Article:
This beach is no place to end a life. Jakobson understood that, so did Donnelly. Jakobson made it halfway back up the cliff. Donnelly lost faith and went home to die. I have the benefit of history, of progress. Someone has erected an aerial to guide me through these black waves, a beacon that shines through the rocks like phosphorescent moss.
Climbing down to the caves I slipped and fell and have injured my leg. I think the femur is broken. It is clearly infected: the skin has turned a bright, tight pink and the pain is crashing in on waves, winter tides against my shoreline, drowning out the ache of my stones. I struggled back to the bothy to rest, but it has become clear that there is only one way this is likely to end. The medical supplies I looted from the trawler have suddenly found their purpose: they will keep me lucid for my final ascent.
Did Jakobson crawl this far? Can I identify the scratches his nails ruined into the rocks? Am I following him cell for cell, inch for inch? Why did he turn back on himself and not carry through to the ascent?
From here, this last time, I have understood there is no turning back. The torch is failing along with my resolve. I can hear the singing of the sea creatures from the passages above me and they are promising the return of the gulls.
Donnelly did not pass through the caves. From here on in, his guidance, unreliable as it is, is gone from me. I understand now that it is between the two of us, and whatever correspondence can be drawn from the wet rocks.
Donnelly’s addiction is my one true constant. Even though I wake in false dawns and find the landscape changed, flowing inconstantly through my tears, I know his reaching is always upon me.
It was as if someone had taken the car and shaken it like a cocktail. The glove compartment had been opened and emptied with the ashtrays and the boot; it made for a crumpled museum, a shattered exhibition. I first saw him sat by the side of the road. I was waiting for you to be cut out of the wreckage. The car looked like it had been dropped from a great height. The guts of the engine spilled over the tarmac. Like water underground.
They had stopped the traffic back as far as the Sandford junction and come up the hard shoulder like radio signals from another star. It took twenty-one minutes for them to arrive. I watched Paul time it, to the second, on his watch.
There is no other direction, no other exit from this motorway. Speeding past this junction, I saw you waiting at the roadside, a one last drink in your trembled hands.
I’m traversing my own death throes. The infection in my leg is an oilrig that dredges black muck up from deep inside my bones. I swallow fistfuls of diazepam and paracetamol to stay conscious. The pain flows through me like an underground sea.
If the caves are my guts, this must be the place where the stones are first formed. The bacteria phosphoresce and rise, singing, through the tunnels. Everything here is bound by the rise and fall like a tide. Perhaps, the whole island is actually underwater.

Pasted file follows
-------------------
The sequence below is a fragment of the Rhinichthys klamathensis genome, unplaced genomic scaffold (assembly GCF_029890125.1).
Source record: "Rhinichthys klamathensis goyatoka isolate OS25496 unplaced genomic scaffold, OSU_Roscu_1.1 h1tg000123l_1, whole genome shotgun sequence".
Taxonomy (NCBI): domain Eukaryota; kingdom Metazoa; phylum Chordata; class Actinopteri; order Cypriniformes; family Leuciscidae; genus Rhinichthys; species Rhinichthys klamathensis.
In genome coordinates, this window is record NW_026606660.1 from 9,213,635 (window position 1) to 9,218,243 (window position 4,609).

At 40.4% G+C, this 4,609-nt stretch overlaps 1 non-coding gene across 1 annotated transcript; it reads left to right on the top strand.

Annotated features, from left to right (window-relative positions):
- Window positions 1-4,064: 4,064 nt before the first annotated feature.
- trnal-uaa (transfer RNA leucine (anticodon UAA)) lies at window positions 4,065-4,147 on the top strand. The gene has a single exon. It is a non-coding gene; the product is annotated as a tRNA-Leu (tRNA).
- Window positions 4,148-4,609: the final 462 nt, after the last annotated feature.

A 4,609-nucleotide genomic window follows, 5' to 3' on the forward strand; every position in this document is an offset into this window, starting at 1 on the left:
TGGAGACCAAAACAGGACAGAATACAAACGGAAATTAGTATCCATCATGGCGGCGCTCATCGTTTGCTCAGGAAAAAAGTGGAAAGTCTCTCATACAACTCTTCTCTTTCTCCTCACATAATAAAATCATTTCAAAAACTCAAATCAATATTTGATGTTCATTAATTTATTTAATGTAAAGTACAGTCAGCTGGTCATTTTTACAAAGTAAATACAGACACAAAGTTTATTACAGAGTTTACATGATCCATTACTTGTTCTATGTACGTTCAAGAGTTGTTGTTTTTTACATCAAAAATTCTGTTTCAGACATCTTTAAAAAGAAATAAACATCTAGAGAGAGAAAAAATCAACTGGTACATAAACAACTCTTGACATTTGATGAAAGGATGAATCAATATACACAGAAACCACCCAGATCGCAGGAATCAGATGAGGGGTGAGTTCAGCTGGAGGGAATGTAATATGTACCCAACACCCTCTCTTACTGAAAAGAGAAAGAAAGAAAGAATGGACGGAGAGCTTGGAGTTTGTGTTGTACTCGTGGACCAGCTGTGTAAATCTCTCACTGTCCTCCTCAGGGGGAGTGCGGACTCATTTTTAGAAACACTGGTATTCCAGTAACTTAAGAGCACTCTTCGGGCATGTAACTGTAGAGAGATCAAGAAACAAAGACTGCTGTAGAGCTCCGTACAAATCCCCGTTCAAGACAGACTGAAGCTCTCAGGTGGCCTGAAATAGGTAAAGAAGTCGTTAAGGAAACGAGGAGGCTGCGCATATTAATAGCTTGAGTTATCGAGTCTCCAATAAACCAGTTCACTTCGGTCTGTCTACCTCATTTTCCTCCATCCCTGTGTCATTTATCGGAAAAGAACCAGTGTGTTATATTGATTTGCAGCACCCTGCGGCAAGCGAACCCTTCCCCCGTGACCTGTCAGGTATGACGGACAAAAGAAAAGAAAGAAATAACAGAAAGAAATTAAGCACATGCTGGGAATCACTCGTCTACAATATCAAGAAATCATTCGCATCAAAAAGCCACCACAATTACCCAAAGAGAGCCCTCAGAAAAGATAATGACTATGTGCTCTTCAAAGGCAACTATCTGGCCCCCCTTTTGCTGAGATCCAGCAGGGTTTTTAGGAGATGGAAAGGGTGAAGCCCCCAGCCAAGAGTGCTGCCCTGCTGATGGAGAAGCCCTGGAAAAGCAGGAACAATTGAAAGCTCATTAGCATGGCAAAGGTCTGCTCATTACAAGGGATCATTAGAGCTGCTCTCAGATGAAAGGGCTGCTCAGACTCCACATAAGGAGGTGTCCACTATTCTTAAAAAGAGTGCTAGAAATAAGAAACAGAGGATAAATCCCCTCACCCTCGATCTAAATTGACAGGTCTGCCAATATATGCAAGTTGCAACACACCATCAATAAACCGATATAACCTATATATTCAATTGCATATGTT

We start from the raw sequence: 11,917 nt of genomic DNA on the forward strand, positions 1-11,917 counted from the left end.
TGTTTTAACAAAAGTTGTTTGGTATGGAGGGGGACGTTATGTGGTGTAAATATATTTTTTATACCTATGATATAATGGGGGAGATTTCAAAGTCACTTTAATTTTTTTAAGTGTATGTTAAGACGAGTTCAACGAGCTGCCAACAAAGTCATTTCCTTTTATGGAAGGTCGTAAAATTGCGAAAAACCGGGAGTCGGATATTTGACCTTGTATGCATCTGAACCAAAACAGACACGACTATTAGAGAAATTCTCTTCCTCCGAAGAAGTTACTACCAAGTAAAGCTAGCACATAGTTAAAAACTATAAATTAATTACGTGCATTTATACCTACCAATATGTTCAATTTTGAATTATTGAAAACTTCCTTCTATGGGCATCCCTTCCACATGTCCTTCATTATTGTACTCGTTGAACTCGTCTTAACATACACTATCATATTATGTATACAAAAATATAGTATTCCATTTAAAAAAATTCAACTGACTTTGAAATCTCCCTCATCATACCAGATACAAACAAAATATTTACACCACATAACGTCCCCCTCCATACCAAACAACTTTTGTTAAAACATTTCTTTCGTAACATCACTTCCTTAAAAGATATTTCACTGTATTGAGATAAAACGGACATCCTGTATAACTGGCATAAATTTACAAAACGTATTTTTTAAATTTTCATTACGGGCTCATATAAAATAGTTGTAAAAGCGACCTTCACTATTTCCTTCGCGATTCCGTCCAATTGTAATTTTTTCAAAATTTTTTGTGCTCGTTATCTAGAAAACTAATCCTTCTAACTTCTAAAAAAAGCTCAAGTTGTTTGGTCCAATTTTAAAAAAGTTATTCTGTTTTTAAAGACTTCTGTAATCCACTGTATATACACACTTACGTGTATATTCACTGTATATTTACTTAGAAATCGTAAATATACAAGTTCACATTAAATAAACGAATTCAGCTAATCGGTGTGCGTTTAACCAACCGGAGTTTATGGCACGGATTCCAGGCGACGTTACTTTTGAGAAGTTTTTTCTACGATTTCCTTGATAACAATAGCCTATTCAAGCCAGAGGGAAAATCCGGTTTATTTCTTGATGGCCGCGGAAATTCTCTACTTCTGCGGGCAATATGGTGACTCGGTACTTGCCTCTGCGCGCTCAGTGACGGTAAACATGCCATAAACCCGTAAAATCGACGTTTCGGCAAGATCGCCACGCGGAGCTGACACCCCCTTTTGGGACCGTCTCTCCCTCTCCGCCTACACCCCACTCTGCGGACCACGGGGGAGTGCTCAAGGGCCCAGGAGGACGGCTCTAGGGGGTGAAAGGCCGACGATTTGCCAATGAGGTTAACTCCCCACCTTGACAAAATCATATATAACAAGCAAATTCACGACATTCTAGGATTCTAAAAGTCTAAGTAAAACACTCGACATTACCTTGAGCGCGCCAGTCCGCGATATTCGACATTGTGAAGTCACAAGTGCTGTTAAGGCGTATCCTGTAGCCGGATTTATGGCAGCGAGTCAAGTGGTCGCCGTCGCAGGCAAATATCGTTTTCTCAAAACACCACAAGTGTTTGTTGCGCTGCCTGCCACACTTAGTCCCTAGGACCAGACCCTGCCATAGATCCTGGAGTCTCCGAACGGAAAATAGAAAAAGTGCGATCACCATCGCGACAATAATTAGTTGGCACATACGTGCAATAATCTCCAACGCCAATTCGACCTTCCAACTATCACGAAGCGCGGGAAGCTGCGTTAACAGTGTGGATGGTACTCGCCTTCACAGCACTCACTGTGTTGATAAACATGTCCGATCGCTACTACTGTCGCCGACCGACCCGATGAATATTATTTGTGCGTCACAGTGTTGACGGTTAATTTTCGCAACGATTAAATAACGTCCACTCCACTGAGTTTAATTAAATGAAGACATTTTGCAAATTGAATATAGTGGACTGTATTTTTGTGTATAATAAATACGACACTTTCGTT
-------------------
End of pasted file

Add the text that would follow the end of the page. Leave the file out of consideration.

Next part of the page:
I am travelling through my own body, following the line of infection from the shattered femur towards the heart. I swallow fistfuls of painkillers to stay lucid. In my delirium, I see the twin lights of the moon and the aerial, shining to me through the rocks.
In my final dream, I sat at peace with Jakobson and watched the moon over the Sandford junction, goats grazing on the hard shoulder, a world gone to weed and redemption. He showed me his fever scars, and I mine, between each shoulder the nascency of flight.
When I was coming round from the operation, I remember the light they shone in my eyes to check for pupil contraction. It was like staring up at a moonlit sky from the bottom of well. People moved at the summit but I could not tell if you were one of them.
This cannot be the shaft they threw the goats into. It cannot be the landfill where the parts of your life that would not burn ended up. It cannot be the chimney that delivered you to the skies. It cannot be the place where you rained back down again to fertilise the soil and make small flowers in the rocks.
I will hold the hand you offer to me; from the summit down to this well, into the dark waters where the small flowers creep for the sun. Headlights are reflected in your retinas, moonlit in the shadow of the crematorium chimney.
This is a drowned man’s face reflected in the moonlit waters. It can only be a dead shepherd who has come to drunk drive you home.
The moon over the Sandford junction, headlights in your retinas. Donnelly drove a grey hatchback without a bottom, all the creatures of the tarmac rose to sing to him. All manner of symbols crudely scrawled across the cliff face of my unrest. My life reduced to an electrical diagram. All my gulls have taken flight; they will no longer roost on these outcrops. The lure of the moon over the Sandford junction is too strong.
I wish I could have known Donnelly in this place – we would have had so much to debate. Did he paint these stones, or did I? Who left the pots in the hut by the jetty? Who formed the museum under the sea? Who fell silently to his death, into the frozen waters? Who erected this godforsaken aerial in the first place? Did this whole island rise to the surface of my stomach, forcing the gulls to take flight?
I sat here and watched two jets carve parallel white lines into the sky. They charted their course and I followed them for twenty-one minutes until they turned off near Sandford and were lost. If I were a gull, I would abandon my nest and join them. I would starve my brain of oxygen and suffer delusions of transcendence. I would tear the bottom from my boat and sail across the motorways until I reached this island once again.